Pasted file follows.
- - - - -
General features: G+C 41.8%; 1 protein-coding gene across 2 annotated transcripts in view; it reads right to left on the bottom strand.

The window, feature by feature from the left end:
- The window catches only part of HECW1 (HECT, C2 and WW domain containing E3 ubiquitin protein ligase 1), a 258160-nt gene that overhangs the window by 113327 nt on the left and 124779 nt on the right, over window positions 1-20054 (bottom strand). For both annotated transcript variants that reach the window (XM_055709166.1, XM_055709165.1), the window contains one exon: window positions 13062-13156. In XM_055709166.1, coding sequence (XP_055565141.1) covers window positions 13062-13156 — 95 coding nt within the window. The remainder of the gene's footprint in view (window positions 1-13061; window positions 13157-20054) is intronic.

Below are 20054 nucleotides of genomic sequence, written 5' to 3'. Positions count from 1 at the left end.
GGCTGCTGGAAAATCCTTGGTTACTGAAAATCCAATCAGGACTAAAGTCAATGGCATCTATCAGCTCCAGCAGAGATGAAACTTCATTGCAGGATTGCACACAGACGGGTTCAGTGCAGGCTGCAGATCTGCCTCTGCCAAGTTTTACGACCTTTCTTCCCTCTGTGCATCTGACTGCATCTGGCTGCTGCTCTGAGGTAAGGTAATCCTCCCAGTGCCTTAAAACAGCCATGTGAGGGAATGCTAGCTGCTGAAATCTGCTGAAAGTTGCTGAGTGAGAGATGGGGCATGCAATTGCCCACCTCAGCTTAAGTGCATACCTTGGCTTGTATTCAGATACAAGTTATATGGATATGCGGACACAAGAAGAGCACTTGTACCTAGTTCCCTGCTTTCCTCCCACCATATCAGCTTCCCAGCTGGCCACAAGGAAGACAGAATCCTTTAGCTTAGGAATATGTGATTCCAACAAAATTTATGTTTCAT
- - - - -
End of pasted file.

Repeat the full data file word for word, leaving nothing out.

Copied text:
General features: G+C 41.8%; 1 protein-coding gene across 2 annotated transcripts in view; it reads right to left on the bottom strand.

The window, feature by feature from the left end:
- The window catches only part of HECW1 (HECT, C2 and WW domain containing E3 ubiquitin protein ligase 1), a 258160-nt gene that overhangs the window by 113327 nt on the left and 124779 nt on the right, over window positions 1-20054 (bottom strand). For both annotated transcript variants that reach the window (XM_055709166.1, XM_055709165.1), the window contains one exon: window positions 13062-13156. In XM_055709166.1, coding sequence (XP_055565141.1) covers window positions 13062-13156 — 95 coding nt within the window. The remainder of the gene's footprint in view (window positions 1-13061; window positions 13157-20054) is intronic.

Below are 20054 nucleotides of genomic sequence, written 5' to 3'. Positions count from 1 at the left end.
GGCTGCTGGAAAATCCTTGGTTACTGAAAATCCAATCAGGACTAAAGTCAATGGCATCTATCAGCTCCAGCAGAGATGAAACTTCATTGCAGGATTGCACACAGACGGGTTCAGTGCAGGCTGCAGATCTGCCTCTGCCAAGTTTTACGACCTTTCTTCCCTCTGTGCATCTGACTGCATCTGGCTGCTGCTCTGAGGTAAGGTAATCCTCCCAGTGCCTTAAAACAGCCATGTGAGGGAATGCTAGCTGCTGAAATCTGCTGAAAGTTGCTGAGTGAGAGATGGGGCATGCAATTGCCCACCTCAGCTTAAGTGCATACCTTGGCTTGTATTCAGATACAAGTTATATGGATATGCGGACACAAGAAGAGCACTTGTACCTAGTTCCCTGCTTTCCTCCCACCATATCAGCTTCCCAGCTGGCCACAAGGAAGACAGAATCCTTTAGCTTAGGAATATGTGATTCCAACAAAATTTATGTTTCAT